Should I be looking to smack Bishop Schori around for this or is it handed out in official leaflets all over the place? “Oh, we’re the heirs of Celtic Christianity which was the native religion of the British Isles and not those usurping Romans with their Popes sending bishops to Canterbury and big Norman cathedrals built out of stone with marble lines in the floor and what have you.”

Daniel Muller
June 30, 2010

Aw, Fuinseoig beat me to the Celtic Christianity (it is in the pop-ups whether you are Anglican or gentile) line.

Well, I will leave the rest of my comment:

“no bishop or other clergyman of any other Church should exercise his functions within that diocese without the consent of the bishop thereof.”

Mutatis mutandis, that is also true in the Catholic Church, and I should imagine in Orthodox churches. It is a point in favor of hierarchy.

“Mexican society is open and tolerant and our church reflects this.”

The Mexican government, especially in Mexico City, is historically “intolerant” of (i.e., hostile to) the Catholic Church and is always on the lookout for a tool …

Plus marriage is completely regulated by the state — sacramental marriage is not recognized by the government — and “gay” “marriage” is only legal in one state and the Federal District to my knowledge. So good luck with that.

Katherine
June 30, 2010

So I see we no longer have “one faith” but “one heritage of faith.” Tricky.

Alas, Fuinseoig, yes, they’re talking about Celtic Christianity.

So far as I know the Mexican Anglican church is very small, has been propped up with ECUSA funds for its entire existence, and has a history of corruption. That doesn’t mean that there are no Christian Anglican believers within it; I hope there are, but this hasn’t been a freestanding province.

dwstroudmd
June 30, 2010

This is reminiscent of the government of Mexico suing Arizona in Federal Court over the alleged strictness of the law recently passed. One can only laugh at the stupidity.

FW Ken
June 30, 2010

able to make their own decisions.

Until, of course, they make a decision I don’t like, at which point, I’ll organize a demonstration in front of their embassy, seek to keep their archbishop out of the country, and write more outraged articles in The Guardian.

Ain’t rightousness a grand thing!

st. anonymous
June 30, 2010

Why on earth are they making such a fuss about the Covenant? They ignored the Lambeth statement and the moratorium, so they can ignore the Covenant too. They never do anything they don’t want to, so wherefore all the whingeing?

Whitestone
June 30, 2010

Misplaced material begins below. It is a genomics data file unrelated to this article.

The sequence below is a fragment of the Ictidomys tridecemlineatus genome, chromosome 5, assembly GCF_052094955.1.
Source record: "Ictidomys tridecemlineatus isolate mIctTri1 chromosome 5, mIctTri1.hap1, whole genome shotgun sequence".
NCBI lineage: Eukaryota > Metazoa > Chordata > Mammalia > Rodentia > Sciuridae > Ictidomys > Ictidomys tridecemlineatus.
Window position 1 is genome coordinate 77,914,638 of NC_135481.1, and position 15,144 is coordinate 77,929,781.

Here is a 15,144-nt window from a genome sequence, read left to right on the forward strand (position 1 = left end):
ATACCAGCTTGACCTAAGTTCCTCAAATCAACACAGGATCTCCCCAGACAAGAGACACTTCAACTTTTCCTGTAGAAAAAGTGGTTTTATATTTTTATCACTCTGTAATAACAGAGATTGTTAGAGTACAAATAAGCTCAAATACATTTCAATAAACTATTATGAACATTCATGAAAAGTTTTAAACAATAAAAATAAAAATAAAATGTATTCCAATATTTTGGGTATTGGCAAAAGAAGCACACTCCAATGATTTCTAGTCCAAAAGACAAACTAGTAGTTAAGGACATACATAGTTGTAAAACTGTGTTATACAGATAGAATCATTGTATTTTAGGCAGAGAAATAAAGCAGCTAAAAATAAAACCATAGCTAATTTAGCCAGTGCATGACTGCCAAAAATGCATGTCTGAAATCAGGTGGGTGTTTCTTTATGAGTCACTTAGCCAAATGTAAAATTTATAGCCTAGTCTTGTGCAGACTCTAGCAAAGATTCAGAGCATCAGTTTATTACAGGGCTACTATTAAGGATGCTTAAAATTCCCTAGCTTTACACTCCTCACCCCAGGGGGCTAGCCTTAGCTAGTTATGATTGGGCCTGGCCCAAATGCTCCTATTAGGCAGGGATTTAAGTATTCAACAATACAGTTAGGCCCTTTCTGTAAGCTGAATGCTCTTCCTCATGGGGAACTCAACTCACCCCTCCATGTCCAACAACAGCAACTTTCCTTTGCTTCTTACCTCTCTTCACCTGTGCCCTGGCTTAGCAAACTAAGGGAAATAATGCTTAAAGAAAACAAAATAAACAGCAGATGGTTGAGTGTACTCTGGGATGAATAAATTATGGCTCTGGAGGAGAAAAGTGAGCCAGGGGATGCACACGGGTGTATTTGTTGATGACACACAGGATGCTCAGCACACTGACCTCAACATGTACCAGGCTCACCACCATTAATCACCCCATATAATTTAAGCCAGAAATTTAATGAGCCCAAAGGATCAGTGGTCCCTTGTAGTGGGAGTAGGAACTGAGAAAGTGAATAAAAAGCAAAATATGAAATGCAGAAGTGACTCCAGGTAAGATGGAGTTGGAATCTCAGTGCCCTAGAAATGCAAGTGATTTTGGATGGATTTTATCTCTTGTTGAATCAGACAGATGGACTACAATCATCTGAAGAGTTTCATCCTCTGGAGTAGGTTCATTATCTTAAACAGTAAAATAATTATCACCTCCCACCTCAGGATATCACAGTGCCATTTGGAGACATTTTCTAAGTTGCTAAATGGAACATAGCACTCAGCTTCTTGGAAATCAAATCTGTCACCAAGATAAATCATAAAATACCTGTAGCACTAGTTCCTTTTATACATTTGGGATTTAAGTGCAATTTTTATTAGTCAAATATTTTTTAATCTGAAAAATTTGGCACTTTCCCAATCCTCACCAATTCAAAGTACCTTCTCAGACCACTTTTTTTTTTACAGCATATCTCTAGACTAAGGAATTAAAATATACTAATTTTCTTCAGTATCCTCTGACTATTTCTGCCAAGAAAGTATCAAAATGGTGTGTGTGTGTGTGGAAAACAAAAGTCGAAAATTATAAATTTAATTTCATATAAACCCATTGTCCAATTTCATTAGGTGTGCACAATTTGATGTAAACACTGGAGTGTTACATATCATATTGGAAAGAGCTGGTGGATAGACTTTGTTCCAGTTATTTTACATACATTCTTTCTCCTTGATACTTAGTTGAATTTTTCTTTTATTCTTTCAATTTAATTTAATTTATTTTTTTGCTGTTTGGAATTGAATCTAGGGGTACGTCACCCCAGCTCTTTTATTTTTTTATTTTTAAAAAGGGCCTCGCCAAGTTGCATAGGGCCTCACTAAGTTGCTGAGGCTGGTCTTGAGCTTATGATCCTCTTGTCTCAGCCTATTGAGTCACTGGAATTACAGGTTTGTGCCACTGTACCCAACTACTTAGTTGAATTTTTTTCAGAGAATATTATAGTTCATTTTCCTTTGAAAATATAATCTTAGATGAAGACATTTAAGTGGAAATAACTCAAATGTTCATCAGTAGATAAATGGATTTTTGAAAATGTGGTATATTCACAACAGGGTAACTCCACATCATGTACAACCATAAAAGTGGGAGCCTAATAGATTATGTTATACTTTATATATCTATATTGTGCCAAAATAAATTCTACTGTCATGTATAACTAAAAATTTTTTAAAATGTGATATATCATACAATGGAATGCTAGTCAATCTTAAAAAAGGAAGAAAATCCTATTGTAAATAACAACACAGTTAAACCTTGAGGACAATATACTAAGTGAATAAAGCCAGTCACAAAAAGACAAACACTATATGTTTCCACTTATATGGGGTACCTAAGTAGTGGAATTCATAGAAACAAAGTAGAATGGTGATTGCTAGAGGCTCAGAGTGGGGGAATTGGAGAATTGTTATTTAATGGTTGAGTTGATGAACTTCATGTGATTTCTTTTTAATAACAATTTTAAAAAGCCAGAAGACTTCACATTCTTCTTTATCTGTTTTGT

I assume this is the gelded eunuch toothless effete wuss of a covenant-in-name-only that the revisionists have revised to their specifications?

Katherine
June 30, 2010

Actually, that’s a good question, Whitestone. What version of the covenant? Is there a final version? I don’t keep up because it seems pointless anyhow.

Bill2
June 30, 2010

“dare Lambeth Palace to come down hard on some Third-Worlders and show the world what a sham the Anglican Covenant really is”

That’s pretty much the ballgame summary right there!

Don Janousek
June 30, 2010

Bill2: Keep in mind that the colonials – the black and brown folks – are supposed to be eternally grateful that they are now allowed to use the front door at Lambeth Palace and that the fried chicken dinners served to them at the primates meetings are of the “all you can eat” variety.

But, when it comes to actual decision-making and knowing what is “good for them,” they need to move to the back of the bus, advanced degrees from Oxford and Cambridge notwithstanding.

Why, do you realize that there are African and Mexican bishops who don’t even know what the really good years are for Oporto wine? How common of them! They may be acquainted with Scripture, but not with the finer things in life. Oh, the white man’s burden! But one must do one’s best. Cheerio, tut-tut, humpf and all that.

Don Janousek
June 30, 2010

Whitestone: “gelded eunuch?” Highly redundant, but very accurate.

Michael D
July 1, 2010

Is Mexico a provincial test case?

Looks like it, eh?

Seems to me, Chris, that you always said the covenant would be as effective as the willingness of the global church to enforce it. And Mexico’s job right now is to start establishing precedents to undermine future enforcement.

Sinner
July 1, 2010

Is Mexico a provincial test case? Will Mexico sign on the dotted line, bring in homosexual clergy, perform homosexual marriages, dare Lambeth Palace to come down hard on some Third-Worlders and show the world what a sham the Anglican Covenant really is?

Once can only assume that – although Mexico ordains gay priests and persumably will offer unofficial services of blessings for gay “marriages” – that
* they’re not going to consecrate any openly gay bishops
* they’re not going to institute official rites for gay marriage